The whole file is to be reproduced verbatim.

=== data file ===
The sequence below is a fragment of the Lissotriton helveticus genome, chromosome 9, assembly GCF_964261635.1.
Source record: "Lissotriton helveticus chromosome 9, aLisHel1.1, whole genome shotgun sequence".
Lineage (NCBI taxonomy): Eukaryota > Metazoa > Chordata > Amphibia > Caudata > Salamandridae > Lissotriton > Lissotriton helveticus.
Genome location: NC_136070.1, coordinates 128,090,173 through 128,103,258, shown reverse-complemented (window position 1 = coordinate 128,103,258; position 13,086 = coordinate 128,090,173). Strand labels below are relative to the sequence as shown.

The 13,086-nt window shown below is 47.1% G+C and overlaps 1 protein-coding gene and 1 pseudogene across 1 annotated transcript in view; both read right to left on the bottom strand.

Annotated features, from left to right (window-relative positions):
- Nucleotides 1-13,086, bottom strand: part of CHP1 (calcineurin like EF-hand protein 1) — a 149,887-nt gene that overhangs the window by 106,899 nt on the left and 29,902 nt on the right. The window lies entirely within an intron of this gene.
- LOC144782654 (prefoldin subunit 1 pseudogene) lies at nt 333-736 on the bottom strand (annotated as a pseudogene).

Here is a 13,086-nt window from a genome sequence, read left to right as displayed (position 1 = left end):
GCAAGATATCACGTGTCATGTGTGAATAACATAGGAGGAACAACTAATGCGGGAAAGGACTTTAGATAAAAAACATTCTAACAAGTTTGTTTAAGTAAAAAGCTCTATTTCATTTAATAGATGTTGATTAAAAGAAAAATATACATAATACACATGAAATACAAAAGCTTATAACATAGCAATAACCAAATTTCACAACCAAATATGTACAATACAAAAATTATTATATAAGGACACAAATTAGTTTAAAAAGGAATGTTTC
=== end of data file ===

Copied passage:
The sequence below is a fragment of the Lissotriton helveticus genome, chromosome 9, assembly GCF_964261635.1.
Source record: "Lissotriton helveticus chromosome 9, aLisHel1.1, whole genome shotgun sequence".
Lineage (NCBI taxonomy): Eukaryota > Metazoa > Chordata > Amphibia > Caudata > Salamandridae > Lissotriton > Lissotriton helveticus.
Genome location: NC_136070.1, coordinates 128,090,173 through 128,103,258, shown reverse-complemented (window position 1 = coordinate 128,103,258; position 13,086 = coordinate 128,090,173). Strand labels below are relative to the sequence as shown.

The 13,086-nt window shown below is 47.1% G+C and overlaps 1 protein-coding gene and 1 pseudogene across 1 annotated transcript in view; both read right to left on the bottom strand.

Annotated features, from left to right (window-relative positions):
- Nucleotides 1-13,086, bottom strand: part of CHP1 (calcineurin like EF-hand protein 1) — a 149,887-nt gene that overhangs the window by 106,899 nt on the left and 29,902 nt on the right. The window lies entirely within an intron of this gene.
- LOC144782654 (prefoldin subunit 1 pseudogene) lies at nt 333-736 on the bottom strand (annotated as a pseudogene).

Here is a 13,086-nt window from a genome sequence, read left to right as displayed (position 1 = left end):
GCAAGATATCACGTGTCATGTGTGAATAACATAGGAGGAACAACTAATGCGGGAAAGGACTTTAGATAAAAAACATTCTAACAAGTTTGTTTAAGTAAAAAGCTCTATTTCATTTAATAGATGTTGATTAAAAGAAAAATATACATAATACACATGAAATACAAAAGCTTATAACATAGCAATAACCAAATTTCACAACCAAATATGTACAATACAAAAATTATTATATAAGGACACAAATTAGTTTAAAAAGGAATGTTTC